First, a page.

April 10, 2011
Getting your teams to “Make Smart Choices”
Club Sports Program Coordinator
University of Connecticut
Underage Drinking, Alcohol related illnesses, students being rushed to the hospital, hazing and drunk driving accidents are a common occurrence on college campuses. Students suffer the consequences of fines, community service, probation of their organization, being expelled from the university, or worse – life altering injuries. The University of Connecticut Club Sports program focuses on turning our students athletes into student leaders. One distinct aspect of our programs is that they are exclusively student run. We form student committees consisting of volunteers from our various teams which collaborate to run six on-campus events. One of these events focuses on Alcohol Awareness and Education.
April 08, 2011
The Important Role of a ‘Code of Conduct’
University of Southern California
In the Spring of 2006, shortly after the unfortunate events involving the Duke Lacrosse team, administrators at the University of Southern California (USC) felt that it was necessary to examine the operations of the club sports program in three specific areas: hazing, sexual harassment, and alcohol & drug abuse. The university believed that an internal examination would be a very important learning opportunity for all club sports participants. In fact, US Lacrosse, the national governing body for the sport, took it one step further and issued a press release on 4 May 2006 about the need for each individual, program and university to view the incident as an opportunity for personal accountability.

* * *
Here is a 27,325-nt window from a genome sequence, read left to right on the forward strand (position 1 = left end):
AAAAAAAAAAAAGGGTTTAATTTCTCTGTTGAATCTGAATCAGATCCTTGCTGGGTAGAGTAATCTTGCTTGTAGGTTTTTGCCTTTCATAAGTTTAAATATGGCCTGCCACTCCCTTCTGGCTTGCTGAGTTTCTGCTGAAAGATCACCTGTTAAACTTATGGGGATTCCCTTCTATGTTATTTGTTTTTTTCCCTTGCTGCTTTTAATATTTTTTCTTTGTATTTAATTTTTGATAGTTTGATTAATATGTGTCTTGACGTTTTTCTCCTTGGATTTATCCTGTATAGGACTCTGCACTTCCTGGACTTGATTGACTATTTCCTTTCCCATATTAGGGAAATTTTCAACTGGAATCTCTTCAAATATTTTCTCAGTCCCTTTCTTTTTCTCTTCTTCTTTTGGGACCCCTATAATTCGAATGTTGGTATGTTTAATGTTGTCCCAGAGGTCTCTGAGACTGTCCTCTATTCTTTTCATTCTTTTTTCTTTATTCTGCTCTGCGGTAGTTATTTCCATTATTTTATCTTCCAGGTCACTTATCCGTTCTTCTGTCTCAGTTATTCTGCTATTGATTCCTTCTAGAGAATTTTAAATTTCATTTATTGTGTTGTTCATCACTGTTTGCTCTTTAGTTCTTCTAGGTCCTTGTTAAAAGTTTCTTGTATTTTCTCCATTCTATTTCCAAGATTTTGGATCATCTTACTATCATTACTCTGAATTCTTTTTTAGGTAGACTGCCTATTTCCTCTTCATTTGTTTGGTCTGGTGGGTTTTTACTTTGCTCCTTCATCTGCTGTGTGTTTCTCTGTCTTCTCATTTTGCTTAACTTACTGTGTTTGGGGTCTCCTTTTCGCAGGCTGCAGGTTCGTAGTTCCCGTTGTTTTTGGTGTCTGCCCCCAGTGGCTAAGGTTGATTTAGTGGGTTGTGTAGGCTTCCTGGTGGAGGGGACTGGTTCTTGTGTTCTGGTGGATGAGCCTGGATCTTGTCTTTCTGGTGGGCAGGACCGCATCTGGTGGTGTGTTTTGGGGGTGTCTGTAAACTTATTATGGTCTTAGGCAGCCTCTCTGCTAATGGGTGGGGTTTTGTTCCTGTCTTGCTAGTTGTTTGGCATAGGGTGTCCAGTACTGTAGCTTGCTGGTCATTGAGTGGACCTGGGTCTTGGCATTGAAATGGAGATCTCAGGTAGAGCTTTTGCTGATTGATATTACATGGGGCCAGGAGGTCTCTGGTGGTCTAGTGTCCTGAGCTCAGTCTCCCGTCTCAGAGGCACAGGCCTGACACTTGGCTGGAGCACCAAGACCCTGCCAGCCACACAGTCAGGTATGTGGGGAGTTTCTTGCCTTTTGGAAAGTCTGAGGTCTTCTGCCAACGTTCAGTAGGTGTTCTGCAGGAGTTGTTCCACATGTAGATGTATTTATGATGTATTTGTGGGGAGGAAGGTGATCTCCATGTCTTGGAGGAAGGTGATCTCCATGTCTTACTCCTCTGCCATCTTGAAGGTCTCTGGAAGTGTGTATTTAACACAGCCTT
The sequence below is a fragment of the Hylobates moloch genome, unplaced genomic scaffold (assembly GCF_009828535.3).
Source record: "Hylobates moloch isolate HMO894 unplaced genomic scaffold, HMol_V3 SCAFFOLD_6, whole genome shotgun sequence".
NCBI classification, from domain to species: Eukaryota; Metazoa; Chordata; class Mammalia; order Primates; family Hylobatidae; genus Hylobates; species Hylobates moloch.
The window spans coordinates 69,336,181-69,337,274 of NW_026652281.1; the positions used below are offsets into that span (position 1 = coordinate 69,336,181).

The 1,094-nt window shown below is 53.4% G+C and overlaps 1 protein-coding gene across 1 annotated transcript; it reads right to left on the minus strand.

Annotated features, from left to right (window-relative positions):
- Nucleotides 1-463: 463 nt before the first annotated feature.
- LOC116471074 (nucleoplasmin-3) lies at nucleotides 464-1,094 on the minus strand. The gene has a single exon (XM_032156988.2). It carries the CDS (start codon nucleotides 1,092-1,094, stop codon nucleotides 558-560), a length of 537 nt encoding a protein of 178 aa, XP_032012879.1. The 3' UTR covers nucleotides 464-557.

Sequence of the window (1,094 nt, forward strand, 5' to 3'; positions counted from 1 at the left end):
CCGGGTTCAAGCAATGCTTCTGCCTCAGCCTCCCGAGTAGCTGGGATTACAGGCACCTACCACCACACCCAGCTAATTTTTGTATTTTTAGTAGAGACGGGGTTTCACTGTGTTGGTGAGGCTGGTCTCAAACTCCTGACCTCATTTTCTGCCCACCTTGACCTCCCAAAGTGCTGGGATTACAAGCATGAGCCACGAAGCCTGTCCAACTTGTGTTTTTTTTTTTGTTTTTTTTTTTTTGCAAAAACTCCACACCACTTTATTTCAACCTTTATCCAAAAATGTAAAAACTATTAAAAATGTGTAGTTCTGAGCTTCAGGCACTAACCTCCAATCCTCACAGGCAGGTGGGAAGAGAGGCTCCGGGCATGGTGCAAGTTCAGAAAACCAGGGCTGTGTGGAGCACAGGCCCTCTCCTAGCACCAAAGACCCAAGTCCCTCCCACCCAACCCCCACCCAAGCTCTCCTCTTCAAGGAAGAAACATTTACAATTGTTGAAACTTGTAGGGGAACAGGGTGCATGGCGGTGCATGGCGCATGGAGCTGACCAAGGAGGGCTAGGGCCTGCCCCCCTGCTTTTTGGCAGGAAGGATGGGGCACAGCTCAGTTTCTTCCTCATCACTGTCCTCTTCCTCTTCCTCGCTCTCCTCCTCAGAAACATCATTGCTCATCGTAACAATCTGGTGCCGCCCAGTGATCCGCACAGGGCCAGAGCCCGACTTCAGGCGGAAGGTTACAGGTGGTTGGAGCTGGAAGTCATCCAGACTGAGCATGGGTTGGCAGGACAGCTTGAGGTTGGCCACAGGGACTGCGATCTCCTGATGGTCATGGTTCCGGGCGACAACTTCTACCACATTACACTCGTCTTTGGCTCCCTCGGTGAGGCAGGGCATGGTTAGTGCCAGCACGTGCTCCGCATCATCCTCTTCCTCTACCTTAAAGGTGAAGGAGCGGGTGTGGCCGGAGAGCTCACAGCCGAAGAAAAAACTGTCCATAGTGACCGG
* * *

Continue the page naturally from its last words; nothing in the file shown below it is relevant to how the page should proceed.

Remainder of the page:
April 08, 2011
Results of an Informal Survey conducted at the 2007 NIRSA Sport Clubs Symposium
Ian McGregor, Ph.D.
President, McGregor & Associates
An informal ‘risk management’ survey was conducted by the author at the NIRSA ‘Sport Clubs Symposium’ held in Milwaukee in June 2007. The results are summarized below. The survey was not in any way scientific, and the results should be viewed merely as a ‘snapshot’ of what is happening in Sport Clubs across North America. Total number of individual responses: 83.
April 07, 2011
Director, Campus Recreation and Wellness
University of Richmond
Traveling internationally for Sport Clubs can be an exciting adventure but also creates many unpredictable risks and potential liabilities. From a liability standpoint, institutions might choose not to assist with arrangements for international travel because of high risk concerns. Ironically, this is exactly the kind of situation where Sport Clubs would benefit from the assistance and guidance of the administration. There are a number of conflicting concerns in deciding whether to assist with international travel arrangements for students, and fear of legal liability should not necessarily govern this decision.
April 07, 2011
Chris Muller, Assistant Director, Intramurals & Sport Clubs,
University of Texas at Arlington
To develop an effective travel policy for your Sport Club program, first determine what you want to accomplish with the implementation of the policy. Steven Covey, in his The Seven Habits of Highly Effective People, implores people to “begin with the end in mind.” Get some direction from your department or others within your institution as they may have previous experiences or knowledge with travel. The key priority is developing and implementing reasonable controls that will keep students safe and minimize risk for your institution. Review of current travel policies within your institution, other in-state and nationwide peer institutions, can provide insight — and a good starting point.
April 07, 2011
WHAT YOU CAN EXPECT AFTER A MAJOR VEHICLE ACCIDENT
Emergency Management Coordinator
Washington State University
Each year students and staff participating in collegiate recreation programs log thousands of miles traveling to compete in sport club matches, outdoor activities, or extramural competitions. Even with the best planning, preparation, and procedures in place, the possibility always exists that a vehicle accident will occur and individuals could be injured. Until you have this happen to your program, you can never be sure what to expect and what the impacts will be. In a span of ten years, I have worked with two major vehicle accidents involving sport club teams. Each incident had different outcomes and each became the driving force for significant institutional changes for student travel.